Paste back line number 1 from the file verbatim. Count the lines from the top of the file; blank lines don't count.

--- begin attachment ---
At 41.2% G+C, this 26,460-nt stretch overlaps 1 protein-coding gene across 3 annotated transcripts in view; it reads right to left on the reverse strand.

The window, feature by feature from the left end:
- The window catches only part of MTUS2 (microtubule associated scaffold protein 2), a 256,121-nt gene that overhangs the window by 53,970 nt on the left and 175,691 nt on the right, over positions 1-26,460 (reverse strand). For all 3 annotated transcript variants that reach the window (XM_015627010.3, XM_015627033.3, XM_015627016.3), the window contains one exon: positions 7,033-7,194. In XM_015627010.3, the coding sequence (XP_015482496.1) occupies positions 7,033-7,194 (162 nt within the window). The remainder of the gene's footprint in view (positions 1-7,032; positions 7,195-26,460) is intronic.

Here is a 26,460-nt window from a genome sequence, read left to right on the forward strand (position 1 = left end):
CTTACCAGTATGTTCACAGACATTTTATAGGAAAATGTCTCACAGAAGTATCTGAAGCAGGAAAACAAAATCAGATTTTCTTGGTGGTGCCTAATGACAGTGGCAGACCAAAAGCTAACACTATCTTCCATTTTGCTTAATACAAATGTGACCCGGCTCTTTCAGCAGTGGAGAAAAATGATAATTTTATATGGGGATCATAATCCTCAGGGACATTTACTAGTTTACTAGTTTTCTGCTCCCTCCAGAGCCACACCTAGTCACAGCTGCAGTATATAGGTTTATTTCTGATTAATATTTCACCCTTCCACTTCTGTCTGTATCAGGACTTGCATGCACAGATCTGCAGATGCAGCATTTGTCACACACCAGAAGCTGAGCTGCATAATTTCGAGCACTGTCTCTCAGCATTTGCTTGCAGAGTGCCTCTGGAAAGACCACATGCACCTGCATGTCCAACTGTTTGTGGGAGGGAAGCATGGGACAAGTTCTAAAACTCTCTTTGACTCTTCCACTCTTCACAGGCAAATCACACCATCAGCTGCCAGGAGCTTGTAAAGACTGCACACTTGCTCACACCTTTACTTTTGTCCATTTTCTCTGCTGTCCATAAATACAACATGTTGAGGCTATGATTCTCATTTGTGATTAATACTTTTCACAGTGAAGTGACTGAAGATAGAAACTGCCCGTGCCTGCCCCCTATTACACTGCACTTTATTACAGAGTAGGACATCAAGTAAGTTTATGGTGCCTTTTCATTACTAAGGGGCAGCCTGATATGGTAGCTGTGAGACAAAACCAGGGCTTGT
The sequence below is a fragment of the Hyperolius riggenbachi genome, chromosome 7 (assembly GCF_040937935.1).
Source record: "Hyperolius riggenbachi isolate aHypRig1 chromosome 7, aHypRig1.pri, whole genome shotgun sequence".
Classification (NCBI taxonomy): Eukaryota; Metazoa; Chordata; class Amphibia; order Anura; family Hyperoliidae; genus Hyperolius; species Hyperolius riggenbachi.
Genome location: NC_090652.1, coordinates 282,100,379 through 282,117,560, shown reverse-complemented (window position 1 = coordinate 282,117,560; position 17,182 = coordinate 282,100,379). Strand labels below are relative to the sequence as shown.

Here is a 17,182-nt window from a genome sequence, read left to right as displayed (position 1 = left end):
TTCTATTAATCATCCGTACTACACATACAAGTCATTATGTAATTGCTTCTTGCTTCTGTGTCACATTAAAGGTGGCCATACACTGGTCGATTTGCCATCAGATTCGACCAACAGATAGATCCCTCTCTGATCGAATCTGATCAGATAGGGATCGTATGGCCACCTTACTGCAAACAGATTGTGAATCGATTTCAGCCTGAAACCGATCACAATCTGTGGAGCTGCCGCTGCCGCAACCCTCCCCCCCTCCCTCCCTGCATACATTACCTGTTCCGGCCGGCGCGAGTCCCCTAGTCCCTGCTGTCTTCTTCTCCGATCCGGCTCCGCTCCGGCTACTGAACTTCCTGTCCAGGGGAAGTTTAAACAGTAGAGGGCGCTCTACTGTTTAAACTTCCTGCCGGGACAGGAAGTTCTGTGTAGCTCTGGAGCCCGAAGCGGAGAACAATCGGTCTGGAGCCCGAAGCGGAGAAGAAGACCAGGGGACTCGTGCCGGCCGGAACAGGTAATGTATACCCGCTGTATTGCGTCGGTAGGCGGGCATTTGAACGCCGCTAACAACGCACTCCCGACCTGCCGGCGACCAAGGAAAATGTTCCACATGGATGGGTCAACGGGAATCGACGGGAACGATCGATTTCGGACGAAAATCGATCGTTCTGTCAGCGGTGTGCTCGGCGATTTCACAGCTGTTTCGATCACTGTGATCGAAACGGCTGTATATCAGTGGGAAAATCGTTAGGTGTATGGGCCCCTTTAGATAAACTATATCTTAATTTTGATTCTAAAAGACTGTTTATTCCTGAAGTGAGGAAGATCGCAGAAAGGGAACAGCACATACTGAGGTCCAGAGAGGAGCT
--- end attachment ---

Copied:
At 41.2% G+C, this 26,460-nt stretch overlaps 1 protein-coding gene across 3 annotated transcripts in view; it reads right to left on the reverse strand.